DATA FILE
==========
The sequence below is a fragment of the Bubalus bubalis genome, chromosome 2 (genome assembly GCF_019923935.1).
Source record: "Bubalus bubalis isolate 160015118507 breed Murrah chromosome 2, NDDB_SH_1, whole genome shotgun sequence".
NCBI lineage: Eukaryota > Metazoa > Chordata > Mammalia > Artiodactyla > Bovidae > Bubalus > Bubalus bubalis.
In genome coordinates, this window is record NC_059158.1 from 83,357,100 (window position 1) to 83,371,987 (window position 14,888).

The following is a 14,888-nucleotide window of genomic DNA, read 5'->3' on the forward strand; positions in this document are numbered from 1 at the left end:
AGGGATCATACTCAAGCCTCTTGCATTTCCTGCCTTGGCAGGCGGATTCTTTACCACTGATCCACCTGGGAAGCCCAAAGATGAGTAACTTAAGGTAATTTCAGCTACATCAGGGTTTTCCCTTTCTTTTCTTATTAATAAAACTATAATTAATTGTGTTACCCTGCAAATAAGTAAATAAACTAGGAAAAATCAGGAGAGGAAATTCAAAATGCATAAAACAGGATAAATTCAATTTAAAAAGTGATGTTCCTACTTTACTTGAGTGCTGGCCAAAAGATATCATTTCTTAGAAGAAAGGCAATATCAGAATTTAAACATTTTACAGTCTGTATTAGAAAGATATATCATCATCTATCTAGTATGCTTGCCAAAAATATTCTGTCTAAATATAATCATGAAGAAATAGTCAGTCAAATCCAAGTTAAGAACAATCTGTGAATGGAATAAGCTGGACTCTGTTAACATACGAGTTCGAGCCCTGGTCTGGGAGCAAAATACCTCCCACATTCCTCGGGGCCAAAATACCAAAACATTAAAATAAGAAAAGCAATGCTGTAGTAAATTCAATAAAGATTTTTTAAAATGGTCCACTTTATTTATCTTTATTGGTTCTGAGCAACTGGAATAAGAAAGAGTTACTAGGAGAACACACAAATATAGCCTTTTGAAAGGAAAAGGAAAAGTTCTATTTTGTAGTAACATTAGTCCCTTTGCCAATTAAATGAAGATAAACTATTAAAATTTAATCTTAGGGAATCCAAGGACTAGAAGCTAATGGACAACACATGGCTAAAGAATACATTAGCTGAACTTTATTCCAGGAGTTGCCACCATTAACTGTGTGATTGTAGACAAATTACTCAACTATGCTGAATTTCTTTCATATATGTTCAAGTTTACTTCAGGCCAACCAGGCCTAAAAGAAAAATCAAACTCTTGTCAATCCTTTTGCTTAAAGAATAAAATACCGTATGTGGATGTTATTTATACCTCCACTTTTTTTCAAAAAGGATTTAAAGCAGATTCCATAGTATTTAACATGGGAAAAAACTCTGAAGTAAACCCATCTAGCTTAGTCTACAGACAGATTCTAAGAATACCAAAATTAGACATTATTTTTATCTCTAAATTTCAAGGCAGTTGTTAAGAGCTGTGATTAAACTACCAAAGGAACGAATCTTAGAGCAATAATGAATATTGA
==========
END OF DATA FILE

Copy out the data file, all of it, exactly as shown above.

The sequence below is a fragment of the Bubalus bubalis genome, chromosome 2 (genome assembly GCF_019923935.1).
Source record: "Bubalus bubalis isolate 160015118507 breed Murrah chromosome 2, NDDB_SH_1, whole genome shotgun sequence".
NCBI lineage: Eukaryota > Metazoa > Chordata > Mammalia > Artiodactyla > Bovidae > Bubalus > Bubalus bubalis.
In genome coordinates, this window is record NC_059158.1 from 83,357,100 (window position 1) to 83,371,987 (window position 14,888).

The following is a 14,888-nucleotide window of genomic DNA, read 5'->3' on the forward strand; positions in this document are numbered from 1 at the left end:
AGGGATCATACTCAAGCCTCTTGCATTTCCTGCCTTGGCAGGCGGATTCTTTACCACTGATCCACCTGGGAAGCCCAAAGATGAGTAACTTAAGGTAATTTCAGCTACATCAGGGTTTTCCCTTTCTTTTCTTATTAATAAAACTATAATTAATTGTGTTACCCTGCAAATAAGTAAATAAACTAGGAAAAATCAGGAGAGGAAATTCAAAATGCATAAAACAGGATAAATTCAATTTAAAAAGTGATGTTCCTACTTTACTTGAGTGCTGGCCAAAAGATATCATTTCTTAGAAGAAAGGCAATATCAGAATTTAAACATTTTACAGTCTGTATTAGAAAGATATATCATCATCTATCTAGTATGCTTGCCAAAAATATTCTGTCTAAATATAATCATGAAGAAATAGTCAGTCAAATCCAAGTTAAGAACAATCTGTGAATGGAATAAGCTGGACTCTGTTAACATACGAGTTCGAGCCCTGGTCTGGGAGCAAAATACCTCCCACATTCCTCGGGGCCAAAATACCAAAACATTAAAATAAGAAAAGCAATGCTGTAGTAAATTCAATAAAGATTTTTTAAAATGGTCCACTTTATTTATCTTTATTGGTTCTGAGCAACTGGAATAAGAAAGAGTTACTAGGAGAACACACAAATATAGCCTTTTGAAAGGAAAAGGAAAAGTTCTATTTTGTAGTAACATTAGTCCCTTTGCCAATTAAATGAAGATAAACTATTAAAATTTAATCTTAGGGAATCCAAGGACTAGAAGCTAATGGACAACACATGGCTAAAGAATACATTAGCTGAACTTTATTCCAGGAGTTGCCACCATTAACTGTGTGATTGTAGACAAATTACTCAACTATGCTGAATTTCTTTCATATATGTTCAAGTTTACTTCAGGCCAACCAGGCCTAAAAGAAAAATCAAACTCTTGTCAATCCTTTTGCTTAAAGAATAAAATACCGTATGTGGATGTTATTTATACCTCCACTTTTTTTCAAAAAGGATTTAAAGCAGATTCCATAGTATTTAACATGGGAAAAAACTCTGAAGTAAACCCATCTAGCTTAGTCTACAGACAGATTCTAAGAATACCAAAATTAGACATTATTTTTATCTCTAAATTTCAAGGCAGTTGTTAAGAGCTGTGATTAAACTACCAAAGGAACGAATCTTAGAGCAATAATGAATATTGA